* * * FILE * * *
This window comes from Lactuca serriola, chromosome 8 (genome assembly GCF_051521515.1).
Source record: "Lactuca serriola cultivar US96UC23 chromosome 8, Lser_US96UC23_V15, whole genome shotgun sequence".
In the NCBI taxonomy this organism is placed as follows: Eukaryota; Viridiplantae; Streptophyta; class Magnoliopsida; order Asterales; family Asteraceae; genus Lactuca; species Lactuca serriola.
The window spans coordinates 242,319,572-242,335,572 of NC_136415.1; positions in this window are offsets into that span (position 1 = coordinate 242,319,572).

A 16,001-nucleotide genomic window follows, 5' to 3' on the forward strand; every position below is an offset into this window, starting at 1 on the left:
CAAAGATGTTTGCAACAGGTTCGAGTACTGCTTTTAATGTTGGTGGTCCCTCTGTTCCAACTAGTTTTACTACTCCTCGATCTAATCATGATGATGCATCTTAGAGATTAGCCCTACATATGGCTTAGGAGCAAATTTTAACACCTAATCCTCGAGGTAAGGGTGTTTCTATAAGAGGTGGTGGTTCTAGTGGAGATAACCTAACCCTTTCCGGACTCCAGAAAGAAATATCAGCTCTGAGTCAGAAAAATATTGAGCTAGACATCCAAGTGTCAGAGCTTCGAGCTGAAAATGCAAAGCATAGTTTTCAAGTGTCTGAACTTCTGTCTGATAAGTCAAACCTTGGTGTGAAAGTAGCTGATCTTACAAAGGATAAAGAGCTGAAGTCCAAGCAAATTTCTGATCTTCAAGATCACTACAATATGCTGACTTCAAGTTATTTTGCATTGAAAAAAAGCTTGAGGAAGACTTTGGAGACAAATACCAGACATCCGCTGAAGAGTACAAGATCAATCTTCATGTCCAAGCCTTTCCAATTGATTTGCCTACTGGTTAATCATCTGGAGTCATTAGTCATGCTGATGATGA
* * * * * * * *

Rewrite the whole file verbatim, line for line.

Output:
This window comes from Lactuca serriola, chromosome 8 (genome assembly GCF_051521515.1).
Source record: "Lactuca serriola cultivar US96UC23 chromosome 8, Lser_US96UC23_V15, whole genome shotgun sequence".
In the NCBI taxonomy this organism is placed as follows: Eukaryota; Viridiplantae; Streptophyta; class Magnoliopsida; order Asterales; family Asteraceae; genus Lactuca; species Lactuca serriola.
The window spans coordinates 242,319,572-242,335,572 of NC_136415.1; positions in this window are offsets into that span (position 1 = coordinate 242,319,572).

A 16,001-nucleotide genomic window follows, 5' to 3' on the forward strand; every position below is an offset into this window, starting at 1 on the left:
CAAAGATGTTTGCAACAGGTTCGAGTACTGCTTTTAATGTTGGTGGTCCCTCTGTTCCAACTAGTTTTACTACTCCTCGATCTAATCATGATGATGCATCTTAGAGATTAGCCCTACATATGGCTTAGGAGCAAATTTTAACACCTAATCCTCGAGGTAAGGGTGTTTCTATAAGAGGTGGTGGTTCTAGTGGAGATAACCTAACCCTTTCCGGACTCCAGAAAGAAATATCAGCTCTGAGTCAGAAAAATATTGAGCTAGACATCCAAGTGTCAGAGCTTCGAGCTGAAAATGCAAAGCATAGTTTTCAAGTGTCTGAACTTCTGTCTGATAAGTCAAACCTTGGTGTGAAAGTAGCTGATCTTACAAAGGATAAAGAGCTGAAGTCCAAGCAAATTTCTGATCTTCAAGATCACTACAATATGCTGACTTCAAGTTATTTTGCATTGAAAAAAAGCTTGAGGAAGACTTTGGAGACAAATACCAGACATCCGCTGAAGAGTACAAGATCAATCTTCATGTCCAAGCCTTTCCAATTGATTTGCCTACTGGTTAATCATCTGGAGTCATTAGTCATGCTGATGATGA